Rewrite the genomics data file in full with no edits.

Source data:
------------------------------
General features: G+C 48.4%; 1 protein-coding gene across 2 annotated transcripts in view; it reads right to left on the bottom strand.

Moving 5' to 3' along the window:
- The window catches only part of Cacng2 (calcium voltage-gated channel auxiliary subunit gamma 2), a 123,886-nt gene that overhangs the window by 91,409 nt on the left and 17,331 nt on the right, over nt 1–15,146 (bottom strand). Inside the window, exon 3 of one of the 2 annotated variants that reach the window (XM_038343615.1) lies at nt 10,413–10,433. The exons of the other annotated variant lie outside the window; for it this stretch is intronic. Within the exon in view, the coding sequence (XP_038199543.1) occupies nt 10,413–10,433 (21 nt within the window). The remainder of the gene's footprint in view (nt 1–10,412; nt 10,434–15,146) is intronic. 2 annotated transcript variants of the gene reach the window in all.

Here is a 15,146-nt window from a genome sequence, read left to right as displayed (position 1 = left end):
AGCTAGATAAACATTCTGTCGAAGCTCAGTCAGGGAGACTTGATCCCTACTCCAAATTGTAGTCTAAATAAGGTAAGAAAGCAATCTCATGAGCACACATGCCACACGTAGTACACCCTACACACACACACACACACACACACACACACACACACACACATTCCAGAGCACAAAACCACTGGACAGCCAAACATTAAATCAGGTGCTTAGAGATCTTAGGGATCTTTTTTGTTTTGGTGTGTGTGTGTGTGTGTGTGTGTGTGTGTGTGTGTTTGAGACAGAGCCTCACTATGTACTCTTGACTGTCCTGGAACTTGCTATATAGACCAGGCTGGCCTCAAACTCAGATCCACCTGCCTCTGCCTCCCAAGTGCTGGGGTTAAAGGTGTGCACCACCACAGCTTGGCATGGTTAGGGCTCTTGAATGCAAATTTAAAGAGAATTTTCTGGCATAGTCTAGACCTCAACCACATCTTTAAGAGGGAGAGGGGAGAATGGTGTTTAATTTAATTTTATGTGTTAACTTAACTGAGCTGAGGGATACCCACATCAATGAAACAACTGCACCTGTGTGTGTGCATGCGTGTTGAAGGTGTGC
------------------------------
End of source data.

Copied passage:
General features: G+C 48.4%; 1 protein-coding gene across 2 annotated transcripts in view; it reads right to left on the bottom strand.

Moving 5' to 3' along the window:
- The window catches only part of Cacng2 (calcium voltage-gated channel auxiliary subunit gamma 2), a 123,886-nt gene that overhangs the window by 91,409 nt on the left and 17,331 nt on the right, over nt 1–15,146 (bottom strand). Inside the window, exon 3 of one of the 2 annotated variants that reach the window (XM_038343615.1) lies at nt 10,413–10,433. The exons of the other annotated variant lie outside the window; for it this stretch is intronic. Within the exon in view, the coding sequence (XP_038199543.1) occupies nt 10,413–10,433 (21 nt within the window). The remainder of the gene's footprint in view (nt 1–10,412; nt 10,434–15,146) is intronic. 2 annotated transcript variants of the gene reach the window in all.

Here is a 15,146-nt window from a genome sequence, read left to right as displayed (position 1 = left end):
AGCTAGATAAACATTCTGTCGAAGCTCAGTCAGGGAGACTTGATCCCTACTCCAAATTGTAGTCTAAATAAGGTAAGAAAGCAATCTCATGAGCACACATGCCACACGTAGTACACCCTACACACACACACACACACACACACACACACACACACACACATTCCAGAGCACAAAACCACTGGACAGCCAAACATTAAATCAGGTGCTTAGAGATCTTAGGGATCTTTTTTGTTTTGGTGTGTGTGTGTGTGTGTGTGTGTGTGTGTGTGTGTTTGAGACAGAGCCTCACTATGTACTCTTGACTGTCCTGGAACTTGCTATATAGACCAGGCTGGCCTCAAACTCAGATCCACCTGCCTCTGCCTCCCAAGTGCTGGGGTTAAAGGTGTGCACCACCACAGCTTGGCATGGTTAGGGCTCTTGAATGCAAATTTAAAGAGAATTTTCTGGCATAGTCTAGACCTCAACCACATCTTTAAGAGGGAGAGGGGAGAATGGTGTTTAATTTAATTTTATGTGTTAACTTAACTGAGCTGAGGGATACCCACATCAATGAAACAACTGCACCTGTGTGTGTGCATGCGTGTTGAAGGTGTGC